Sharing Food: Bariis iskukaris (Somali-style rice)

Sharing Food, a series by A&E, hopes to bring together students and their own cultural cuisines, letting no meal go unshared.

The+finished+dish+of+bariis+iskukaris%2C+a+traditional+Somali+rice+dish%2C+prepared+for+the+Sharing+Food+series+on+Sunday%2C+Jan.+31.+The+recipe+was+shared+with+the+Minnesota+Daily+by+the+Somali+Student+Association.

Shannon Doyle

The finished dish of bariis iskukaris, a traditional Somali rice dish, prepared for the Sharing Food series on Sunday, Jan. 31. The recipe was shared with the Minnesota Daily by the Somali Student Association.

Nina Raemont, Arts and Entertainment Reporter

During the colder months, we gravitate toward food that will sustain us and make us feel whole. I can’t think of anything better than a plate of bariis iskukaris, Somali-style rice, shared by the Somali Student Association (SSA).

Pronounced “Ba-rees Iska-Ku-Ris,” this aromatic and colorful plate of rice is not only simple to make, but it also boasts flavorful and warm spices that contribute to a nourishing meal, pairing well with vegetables or meat of your choice.

From Saudi Arabia, Yemen, Egypt and finally to the U.S., the SSA president, Mohamed Elmi, has moved around a lot. One thing that doesn’t change wherever he goes? This plate of rice.

“You’ll find a Somali person everywhere from Southeast Asia to America. But one thing that, no matter where you go, at a Somali restaurant, you will always find bariis no matter how it’s cooked or if it has different spices. It’s one thing that, despite politics and everything that’s happened, we all share in common,” Elmi said.

In the early 1990s, the Somali Civil War caused many Somali people to flee to different countries and spread across the world. Many came to Minnesota. In fact, the state holds the largest concentration of Somalis in the country, according to American Community Survey in 2017.

With just one bite of the rice, the warm and savory spices contrast with the sweet and plump rehydrated raisins in olive oil with onions sprinkled atop the dish. The Basmati rice’s aromatic flavor pairs beautifully with the cumin, coriander, cinnamon, cardamom and clove.

The dish uses a Somali spice blend called xawaash that, when paired with the saffron, lends a yellowish tint to the rice. The spices bloom in the hot oil and fill your kitchen with a fragrant aroma.

Elmi pairs his bariis with banana — a staple in Somali cuisine — and different types of meat, from goat to steak to chicken. “It’s a nice balance of sweet,” he said.

In high school, Elmi’s mom would make him bariis three to five times a week. “It just gives you a feeling of family and home, and it just ties you back to your culture in a way,” Elmi said. Now he goes to the West Bank Diner with friends to eat the staple dish.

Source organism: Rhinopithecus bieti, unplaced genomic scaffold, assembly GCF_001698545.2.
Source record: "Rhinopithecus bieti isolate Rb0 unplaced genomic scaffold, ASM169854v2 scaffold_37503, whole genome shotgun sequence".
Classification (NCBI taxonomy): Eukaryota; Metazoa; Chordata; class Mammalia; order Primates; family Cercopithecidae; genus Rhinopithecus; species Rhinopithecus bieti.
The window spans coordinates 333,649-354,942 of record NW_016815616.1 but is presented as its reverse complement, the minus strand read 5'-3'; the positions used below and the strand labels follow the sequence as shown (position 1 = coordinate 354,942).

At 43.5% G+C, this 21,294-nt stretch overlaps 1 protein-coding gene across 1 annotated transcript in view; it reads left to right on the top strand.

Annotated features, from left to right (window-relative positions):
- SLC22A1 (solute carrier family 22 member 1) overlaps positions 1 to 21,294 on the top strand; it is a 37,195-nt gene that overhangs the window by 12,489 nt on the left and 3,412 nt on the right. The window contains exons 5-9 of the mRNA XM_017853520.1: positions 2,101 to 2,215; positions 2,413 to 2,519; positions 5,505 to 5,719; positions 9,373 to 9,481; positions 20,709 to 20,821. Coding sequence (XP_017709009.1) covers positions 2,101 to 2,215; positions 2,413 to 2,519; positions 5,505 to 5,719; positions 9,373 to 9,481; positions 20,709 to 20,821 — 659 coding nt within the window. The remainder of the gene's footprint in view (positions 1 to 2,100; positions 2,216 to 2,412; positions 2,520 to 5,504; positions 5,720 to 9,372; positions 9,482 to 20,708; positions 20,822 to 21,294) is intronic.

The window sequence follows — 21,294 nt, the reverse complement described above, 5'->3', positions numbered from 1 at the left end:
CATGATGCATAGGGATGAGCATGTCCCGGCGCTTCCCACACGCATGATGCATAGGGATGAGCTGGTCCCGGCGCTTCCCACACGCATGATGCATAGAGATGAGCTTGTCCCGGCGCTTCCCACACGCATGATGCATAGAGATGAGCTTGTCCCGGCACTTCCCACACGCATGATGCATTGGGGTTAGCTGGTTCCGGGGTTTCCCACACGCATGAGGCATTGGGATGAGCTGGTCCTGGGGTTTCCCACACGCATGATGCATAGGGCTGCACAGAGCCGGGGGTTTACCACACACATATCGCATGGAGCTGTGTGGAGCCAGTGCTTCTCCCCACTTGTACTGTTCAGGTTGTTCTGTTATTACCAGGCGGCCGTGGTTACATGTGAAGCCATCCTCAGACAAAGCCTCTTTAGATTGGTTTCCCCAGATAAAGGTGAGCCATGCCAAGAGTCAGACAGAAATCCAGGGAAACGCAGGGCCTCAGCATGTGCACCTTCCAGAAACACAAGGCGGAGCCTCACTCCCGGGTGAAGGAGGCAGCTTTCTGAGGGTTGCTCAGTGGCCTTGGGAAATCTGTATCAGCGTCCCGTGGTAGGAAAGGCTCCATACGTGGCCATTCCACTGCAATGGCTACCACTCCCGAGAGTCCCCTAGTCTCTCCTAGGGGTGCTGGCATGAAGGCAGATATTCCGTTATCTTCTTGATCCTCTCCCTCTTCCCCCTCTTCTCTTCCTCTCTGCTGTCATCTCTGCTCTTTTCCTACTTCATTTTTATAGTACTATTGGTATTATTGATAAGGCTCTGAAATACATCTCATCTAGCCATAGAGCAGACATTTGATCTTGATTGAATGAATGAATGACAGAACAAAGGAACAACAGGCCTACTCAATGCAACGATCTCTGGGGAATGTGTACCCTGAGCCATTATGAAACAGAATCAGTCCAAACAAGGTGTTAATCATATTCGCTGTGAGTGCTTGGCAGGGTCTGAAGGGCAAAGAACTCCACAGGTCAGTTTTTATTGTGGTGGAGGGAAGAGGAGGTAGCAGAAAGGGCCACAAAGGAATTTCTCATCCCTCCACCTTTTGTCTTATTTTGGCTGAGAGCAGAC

“Everyone knows it, and everyone eats it,” Elmi said.

Recipe for bariis iskukaris adapted from New York Times Cooking

Ingredients:

For the rice:

  • 2 cups Basmati rice
  • 1/4 cup olive oil
  • 1/2 large yellow onion, chopped
  • 2 cloves garlic, minced
  • 1 cinnamon stick
  • 3 whole green cardamom pods
  • 5 whole cloves
  • 1 teaspoon xawaash spice mix (see below)
  • 4 cups chicken stock
  • 1 teaspoon saffron threads, finely chopped
  • 1/2 cup raisins
  • Salt to taste

For the xawaash (Somali spice mix):

  • 1 tablespoon cumin seeds
  • 1 tablespoon coriander seeds
  • 2 teaspoons dried whole sage
  • 1 teaspoon black peppercorns
  • 1 teaspoon fenugreek seeds
  • 1 teaspoon ground turmeric
  • 1 1/4 teaspoons ground ginger
  • 8 green cardamom pods
  • 10 whole cloves
  • 1/4 teaspoon freshly grated nutmeg
  • 1/3 cinnamon stick

For the topping:

  • 2 tablespoons olive oil
  • 1 red onion, peeled and thinly sliced
  • 1/4 cup raisins
  • 1 red bell pepper, cored and thinly sliced
  • Salt to taste
  1. Soak rice in cold water for 30 to 45 minutes, then drain.
  2. Meanwhile, prepare the xawaash: Combine all the spices in a spice grinder and finely grind. Set aside.
  3. Prepare the topping: Heat olive oil in a wide, deep pot over medium-high heat and add the onions, occasionally stirring until translucent.
  4. Add raisins and allow to soften, about 2 minutes, then add red bell pepper and cook until softened, about 5 to 7 minutes. Season with salt and set aside on a paper towel.
  5. In the same pot, make the rice: Heat 1/4 cup oil. Add onions and sauté, frequently stirring, until softened, 6 to 8 minutes. Add garlic, cinnamon sticks, cardamom, cloves and xawaash and cook, stirring for 1 minute.
  6. Stir in stock and rice. Bring to boil, then cover and cook on low heat for 20 minutes. Stir in saffron and raisins and season to taste with salt. Cover, turn off heat and steam for 5 more minutes. Transfer to a serving platter, using a large spoon to pile rice in a heap onto the platter. Sprinkle topping over rice and serve.